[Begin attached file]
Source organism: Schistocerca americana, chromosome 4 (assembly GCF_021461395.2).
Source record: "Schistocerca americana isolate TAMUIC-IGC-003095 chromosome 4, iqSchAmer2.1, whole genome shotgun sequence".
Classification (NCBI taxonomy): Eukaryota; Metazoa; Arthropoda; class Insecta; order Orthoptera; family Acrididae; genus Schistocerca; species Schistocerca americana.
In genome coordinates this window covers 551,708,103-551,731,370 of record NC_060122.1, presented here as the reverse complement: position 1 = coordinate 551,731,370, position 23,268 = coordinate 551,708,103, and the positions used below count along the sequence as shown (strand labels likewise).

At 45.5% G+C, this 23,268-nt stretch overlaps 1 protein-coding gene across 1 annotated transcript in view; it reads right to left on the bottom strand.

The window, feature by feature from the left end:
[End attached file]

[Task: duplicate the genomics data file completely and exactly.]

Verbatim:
Source organism: Schistocerca americana, chromosome 4 (assembly GCF_021461395.2).
Source record: "Schistocerca americana isolate TAMUIC-IGC-003095 chromosome 4, iqSchAmer2.1, whole genome shotgun sequence".
Classification (NCBI taxonomy): Eukaryota; Metazoa; Arthropoda; class Insecta; order Orthoptera; family Acrididae; genus Schistocerca; species Schistocerca americana.
In genome coordinates this window covers 551,708,103-551,731,370 of record NC_060122.1, presented here as the reverse complement: position 1 = coordinate 551,731,370, position 23,268 = coordinate 551,708,103, and the positions used below count along the sequence as shown (strand labels likewise).

At 45.5% G+C, this 23,268-nt stretch overlaps 1 protein-coding gene across 1 annotated transcript in view; it reads right to left on the bottom strand.

The window, feature by feature from the left end: